One that is lawn clipping compost with a pH 6.0 where everything grows pretty well. The other garden is 40cm deep of supposedly Rich Organic Garden Soil but has a pH of 7.0. The only things that grow well in this one is Shallots, Parsnip and Carrot. What is not growing well are Tomatoes, Bell Pepper, Chili and Coriander.

Here is an image of what my Chili looks like:


What's wrong with my soil? Here is a photo of what it looks like:


I think it looks pretty rich. Could it be the pH is too high? How could I lower it if it's the case?


Here is what the Parsnip looks like:






Chili Chili

Bell Pepper:

Bell Pepper Bell Pepper

16/09/2014 EDIT:

I tested the soil and it gave me some very interesting results:

N: Depleted

P: Adequate

K: Surplus

Looks like the main issue would be the lack of Nitrogen in my soil. Second issue could be a drainage problem.

  • won't be the ph, peppers and tomatoes are fine with a ph between 6 and 7, optimally at 6.5. Is this rich organic stuff something you bought?
    – Bamboo
    Commented Aug 26, 2014 at 11:27
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    Be useful to see a picture of one of the tomato plants and its fruits
    – Bamboo
    Commented Aug 26, 2014 at 11:42
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    There is a lot more to soil than pH. Buy a soil test kit and check for NPK content. Organic content doesn't necessarily mean that any of the other nutrients are there and doesn't exclude having too much potassium buildup. Commented Aug 26, 2014 at 16:54
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    @Pat when the root crops do well, and the coriander/top vegetables don't, it makes me think you have a nitrogen deficiency. I'd test the soil.
    – J. Musser
    Commented Aug 26, 2014 at 23:14
  • 1
    @Pat Thanks for the update. Then I was right, and this was a nitrogen deficiency.
    – J. Musser
    Commented Sep 16, 2014 at 3:08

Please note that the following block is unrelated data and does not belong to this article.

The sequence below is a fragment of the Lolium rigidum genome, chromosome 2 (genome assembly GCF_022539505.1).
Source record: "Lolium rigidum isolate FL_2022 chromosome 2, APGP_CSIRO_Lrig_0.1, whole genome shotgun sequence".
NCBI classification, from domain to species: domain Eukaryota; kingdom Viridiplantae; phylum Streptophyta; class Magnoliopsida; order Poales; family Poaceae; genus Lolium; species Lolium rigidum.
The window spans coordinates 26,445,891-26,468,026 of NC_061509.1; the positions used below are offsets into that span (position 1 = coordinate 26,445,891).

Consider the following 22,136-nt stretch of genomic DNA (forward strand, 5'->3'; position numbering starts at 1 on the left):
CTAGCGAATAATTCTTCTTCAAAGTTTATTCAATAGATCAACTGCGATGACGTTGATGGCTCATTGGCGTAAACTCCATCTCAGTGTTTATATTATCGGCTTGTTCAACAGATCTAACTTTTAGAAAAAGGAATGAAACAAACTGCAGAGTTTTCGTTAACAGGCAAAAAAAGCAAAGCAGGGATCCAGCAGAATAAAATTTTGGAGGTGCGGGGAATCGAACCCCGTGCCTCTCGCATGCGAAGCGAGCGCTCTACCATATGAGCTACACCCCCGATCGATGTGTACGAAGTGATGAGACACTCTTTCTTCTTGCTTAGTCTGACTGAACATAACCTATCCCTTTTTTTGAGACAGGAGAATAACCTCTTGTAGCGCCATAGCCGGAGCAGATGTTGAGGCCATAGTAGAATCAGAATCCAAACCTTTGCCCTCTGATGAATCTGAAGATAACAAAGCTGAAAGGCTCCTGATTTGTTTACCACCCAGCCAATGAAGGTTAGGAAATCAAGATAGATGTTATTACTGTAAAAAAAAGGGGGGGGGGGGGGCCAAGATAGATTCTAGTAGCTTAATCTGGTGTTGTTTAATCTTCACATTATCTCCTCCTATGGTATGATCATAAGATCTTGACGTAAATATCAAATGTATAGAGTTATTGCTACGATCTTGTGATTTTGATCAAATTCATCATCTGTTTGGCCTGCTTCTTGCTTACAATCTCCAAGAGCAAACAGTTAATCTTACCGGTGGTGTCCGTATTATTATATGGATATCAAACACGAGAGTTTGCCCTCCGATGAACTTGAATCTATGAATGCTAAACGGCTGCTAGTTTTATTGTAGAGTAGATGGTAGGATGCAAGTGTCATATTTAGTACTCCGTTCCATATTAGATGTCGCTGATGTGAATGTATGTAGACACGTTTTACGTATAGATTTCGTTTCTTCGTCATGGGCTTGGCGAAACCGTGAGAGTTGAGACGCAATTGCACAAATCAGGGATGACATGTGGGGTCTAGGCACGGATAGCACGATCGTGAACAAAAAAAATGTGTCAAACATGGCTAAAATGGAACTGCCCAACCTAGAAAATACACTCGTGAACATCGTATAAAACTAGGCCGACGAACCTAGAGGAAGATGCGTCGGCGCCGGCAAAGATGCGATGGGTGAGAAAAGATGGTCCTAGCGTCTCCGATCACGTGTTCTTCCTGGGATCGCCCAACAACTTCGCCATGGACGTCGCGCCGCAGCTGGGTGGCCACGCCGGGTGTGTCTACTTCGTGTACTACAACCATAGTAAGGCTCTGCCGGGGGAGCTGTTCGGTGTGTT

1 Answer 1


It looks like you may be experiencing problems from a nitrogen deficiency. I'm guessing that, because the soil isn't entirely decomposed, so the undecomposed organic matter will still be pulling nitrogen from the soil. I've noticed that soil you buy at nurseries isn't necessarily the most nutrient rich, although it is usually dark, with plenty of organic matter.

I'd get the soil tested. You can buy a kit and do it yourself, but I prefer to pay a lab. They usually are more accurate and can give you exact amounts of many minerals, nutrients, and other important aspects of soil structure.

The soil in your picture looks clumpy and a little heavy, and you mentioned water puddling after rain. All plants have their own reactions to poorly drained soil, and it's mostly not good. But then, there are the parsnips, which did well, and hate wet feet. But they would, along with the carrots and shallots, enjoy low nitrogen soil, so that comes up again.

Again, the best way to go is to get your soil tested, and troubleshoot from there.

  • I bought the soil more than 14 months ago. Is it possible that it is still far from being decomposed?
    – Pat
    Commented Aug 28, 2014 at 0:28
  • @Pat Entirely possible. Get your soil tested, and the results will determine how you should move forward.
    – J. Musser
    Commented Sep 1, 2014 at 23:58

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